Nov 13, 2015
I often see media coverage of effective altruism that says "effective altruists want to maximise the number of QALYs in the world." (e.g. London Review of Books).
This is wrong. QALYs only measure health, and health is not all that matters. Most effective altruists care about increasing the number of "WALYs" or well-being adjusted life years, where health is just one component of wellbeing.
(Some effective altruists also care about goods besides welfare, such as the environment and justice. Depending on your view of population ethics, you might also distinguish between achieving WALYs by improving lives vs. adding to the number of people alive).
This is a bad misconception since it makes it look like we have a laughably narrow view of what's good. Even a hardcore hedonistic utilitarian would at least care about *happiness* rather than just health, and very few people are hedonistic utilitarians.
Why does effective altruism get misinterpreted as thinking we only care about QALYs?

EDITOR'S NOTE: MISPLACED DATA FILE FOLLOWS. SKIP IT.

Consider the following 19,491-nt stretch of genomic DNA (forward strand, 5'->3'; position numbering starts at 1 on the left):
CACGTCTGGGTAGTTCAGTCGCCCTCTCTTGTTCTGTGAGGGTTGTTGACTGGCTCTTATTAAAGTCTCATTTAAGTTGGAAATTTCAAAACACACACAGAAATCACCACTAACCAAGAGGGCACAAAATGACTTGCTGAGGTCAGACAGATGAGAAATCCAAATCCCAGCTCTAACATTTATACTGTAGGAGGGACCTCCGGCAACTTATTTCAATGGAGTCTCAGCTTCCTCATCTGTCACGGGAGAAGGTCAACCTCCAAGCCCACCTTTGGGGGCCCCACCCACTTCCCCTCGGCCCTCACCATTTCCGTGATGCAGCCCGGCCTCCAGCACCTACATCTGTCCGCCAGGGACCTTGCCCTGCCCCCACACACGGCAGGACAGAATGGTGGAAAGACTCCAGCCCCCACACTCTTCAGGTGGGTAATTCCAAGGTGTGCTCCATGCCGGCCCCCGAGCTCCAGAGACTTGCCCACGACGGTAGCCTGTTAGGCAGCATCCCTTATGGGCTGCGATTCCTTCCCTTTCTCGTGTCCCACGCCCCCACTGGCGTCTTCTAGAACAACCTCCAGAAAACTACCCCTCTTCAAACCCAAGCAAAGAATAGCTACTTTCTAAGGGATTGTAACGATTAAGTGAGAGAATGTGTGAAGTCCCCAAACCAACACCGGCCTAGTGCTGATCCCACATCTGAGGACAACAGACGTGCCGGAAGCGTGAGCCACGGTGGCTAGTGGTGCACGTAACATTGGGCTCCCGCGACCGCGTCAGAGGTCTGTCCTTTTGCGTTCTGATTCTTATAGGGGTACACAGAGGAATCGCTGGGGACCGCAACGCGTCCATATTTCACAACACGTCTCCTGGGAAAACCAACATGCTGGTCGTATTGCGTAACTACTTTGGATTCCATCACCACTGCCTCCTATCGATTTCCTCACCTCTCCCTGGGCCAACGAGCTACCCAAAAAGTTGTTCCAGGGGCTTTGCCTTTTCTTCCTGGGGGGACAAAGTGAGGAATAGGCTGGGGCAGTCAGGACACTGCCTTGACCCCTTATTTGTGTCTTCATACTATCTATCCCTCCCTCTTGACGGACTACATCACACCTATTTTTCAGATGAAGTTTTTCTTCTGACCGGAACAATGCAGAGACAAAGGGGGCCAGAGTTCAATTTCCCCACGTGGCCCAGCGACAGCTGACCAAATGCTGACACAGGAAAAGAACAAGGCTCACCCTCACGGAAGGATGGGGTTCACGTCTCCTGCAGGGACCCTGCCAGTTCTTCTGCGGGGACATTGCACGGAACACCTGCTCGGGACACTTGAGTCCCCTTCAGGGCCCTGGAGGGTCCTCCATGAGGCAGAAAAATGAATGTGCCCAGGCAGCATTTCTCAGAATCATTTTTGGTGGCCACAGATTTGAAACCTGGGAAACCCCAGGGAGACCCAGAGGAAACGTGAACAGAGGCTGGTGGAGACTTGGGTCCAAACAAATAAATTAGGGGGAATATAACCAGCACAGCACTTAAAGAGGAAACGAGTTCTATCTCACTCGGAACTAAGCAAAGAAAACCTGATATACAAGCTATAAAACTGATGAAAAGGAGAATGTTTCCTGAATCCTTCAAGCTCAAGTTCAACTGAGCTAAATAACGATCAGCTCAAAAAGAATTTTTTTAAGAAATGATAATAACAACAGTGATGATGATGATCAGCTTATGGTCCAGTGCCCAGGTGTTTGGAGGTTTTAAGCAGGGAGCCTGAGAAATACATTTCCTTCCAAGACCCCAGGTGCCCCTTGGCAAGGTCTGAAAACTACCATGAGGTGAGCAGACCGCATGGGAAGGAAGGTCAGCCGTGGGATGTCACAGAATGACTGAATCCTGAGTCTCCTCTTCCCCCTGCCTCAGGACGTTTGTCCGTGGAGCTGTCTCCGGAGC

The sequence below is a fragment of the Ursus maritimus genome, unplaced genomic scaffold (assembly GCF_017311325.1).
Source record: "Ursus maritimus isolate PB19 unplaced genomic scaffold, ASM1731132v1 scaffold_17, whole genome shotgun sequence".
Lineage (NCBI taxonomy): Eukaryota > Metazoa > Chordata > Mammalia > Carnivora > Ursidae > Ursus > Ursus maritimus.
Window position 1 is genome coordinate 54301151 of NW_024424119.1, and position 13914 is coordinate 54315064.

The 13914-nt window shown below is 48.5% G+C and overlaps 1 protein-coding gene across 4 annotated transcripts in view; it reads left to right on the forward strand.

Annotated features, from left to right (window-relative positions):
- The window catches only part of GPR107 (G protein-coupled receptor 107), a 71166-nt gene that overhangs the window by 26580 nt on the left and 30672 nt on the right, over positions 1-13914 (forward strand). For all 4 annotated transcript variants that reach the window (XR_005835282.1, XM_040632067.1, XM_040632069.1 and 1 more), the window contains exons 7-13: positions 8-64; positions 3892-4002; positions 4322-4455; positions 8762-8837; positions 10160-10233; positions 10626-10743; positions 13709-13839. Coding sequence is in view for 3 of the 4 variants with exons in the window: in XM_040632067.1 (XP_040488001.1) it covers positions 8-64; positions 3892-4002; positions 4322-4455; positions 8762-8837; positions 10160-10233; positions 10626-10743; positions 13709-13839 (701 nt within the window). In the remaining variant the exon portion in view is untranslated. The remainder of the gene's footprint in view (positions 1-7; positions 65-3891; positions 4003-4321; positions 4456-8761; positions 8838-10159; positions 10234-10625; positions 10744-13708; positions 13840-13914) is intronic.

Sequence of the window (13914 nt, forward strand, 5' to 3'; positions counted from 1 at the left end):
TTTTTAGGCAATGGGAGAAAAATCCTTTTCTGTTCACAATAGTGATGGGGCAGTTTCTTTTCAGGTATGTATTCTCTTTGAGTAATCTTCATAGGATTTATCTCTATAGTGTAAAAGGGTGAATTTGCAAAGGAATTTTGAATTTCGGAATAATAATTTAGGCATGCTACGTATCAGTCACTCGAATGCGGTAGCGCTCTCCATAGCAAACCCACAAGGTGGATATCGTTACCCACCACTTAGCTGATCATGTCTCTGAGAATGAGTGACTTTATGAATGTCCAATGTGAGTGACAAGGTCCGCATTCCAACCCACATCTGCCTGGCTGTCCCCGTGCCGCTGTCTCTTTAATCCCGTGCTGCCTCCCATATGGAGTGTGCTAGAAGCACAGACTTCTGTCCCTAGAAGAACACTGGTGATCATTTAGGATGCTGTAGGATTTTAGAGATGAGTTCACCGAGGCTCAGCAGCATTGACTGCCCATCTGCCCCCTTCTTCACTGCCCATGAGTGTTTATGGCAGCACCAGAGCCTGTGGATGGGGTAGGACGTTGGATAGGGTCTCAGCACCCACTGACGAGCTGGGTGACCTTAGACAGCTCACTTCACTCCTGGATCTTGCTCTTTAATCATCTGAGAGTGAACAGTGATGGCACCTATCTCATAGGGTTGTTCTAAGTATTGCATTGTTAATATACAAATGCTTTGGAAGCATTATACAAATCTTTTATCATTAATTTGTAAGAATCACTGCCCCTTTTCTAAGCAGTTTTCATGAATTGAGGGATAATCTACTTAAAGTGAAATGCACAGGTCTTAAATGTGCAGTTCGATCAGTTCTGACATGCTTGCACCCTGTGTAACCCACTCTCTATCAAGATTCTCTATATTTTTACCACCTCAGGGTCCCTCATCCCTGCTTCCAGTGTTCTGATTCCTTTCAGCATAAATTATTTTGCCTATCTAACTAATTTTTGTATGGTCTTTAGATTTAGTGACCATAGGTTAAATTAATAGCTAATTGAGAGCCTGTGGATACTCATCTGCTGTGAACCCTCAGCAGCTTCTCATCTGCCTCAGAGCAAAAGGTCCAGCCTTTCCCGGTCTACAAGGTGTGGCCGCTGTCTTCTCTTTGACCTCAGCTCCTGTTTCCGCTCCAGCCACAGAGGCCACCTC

1) Sometimes community members actually say "we want to maximise the number of QALYs". I think we should stop doing this. Instead say something more like: "we want to maximise the number of people who have good lives", or just "maximise the good we do" and then if someone asks what "good" means, you can say it's people having happy or flourishing lives.
2) Sometimes when people ask us "how do you measure 'good'?" we talk about QALYs as an example. This is what happens in Will's book. I think this is a reasonable move - the idea of QALYs is really important to introduce to new people - but it can create the impression that you only care about QALYs. The QALY bit will be the most memorable, and people won't remember your disclaimers. This means if you're explaining QALYs you need to put a lot of emphasis on how that's not all that matters. You can do this by instead leading with "you can measure your impact by choosing good proxies within the cause you're working in e.g. in health there's QALYs, in education you can look at improvements in test scores and income, in economic empowerment programs you can look at income change, and so on. Use the best proxies you have available." Alternatively you can introduce the idea of QALYs, but then point out what we ultimately care about is welfare; it's just that right now health is the cause where quantification is easiest.
Edit: I don't propose publicly promoting and using the term "WALYs" - just bear in mind "WALYs not QALYs" to help you remember. (My suggestions about what to say publicly are just above in 1 and 2).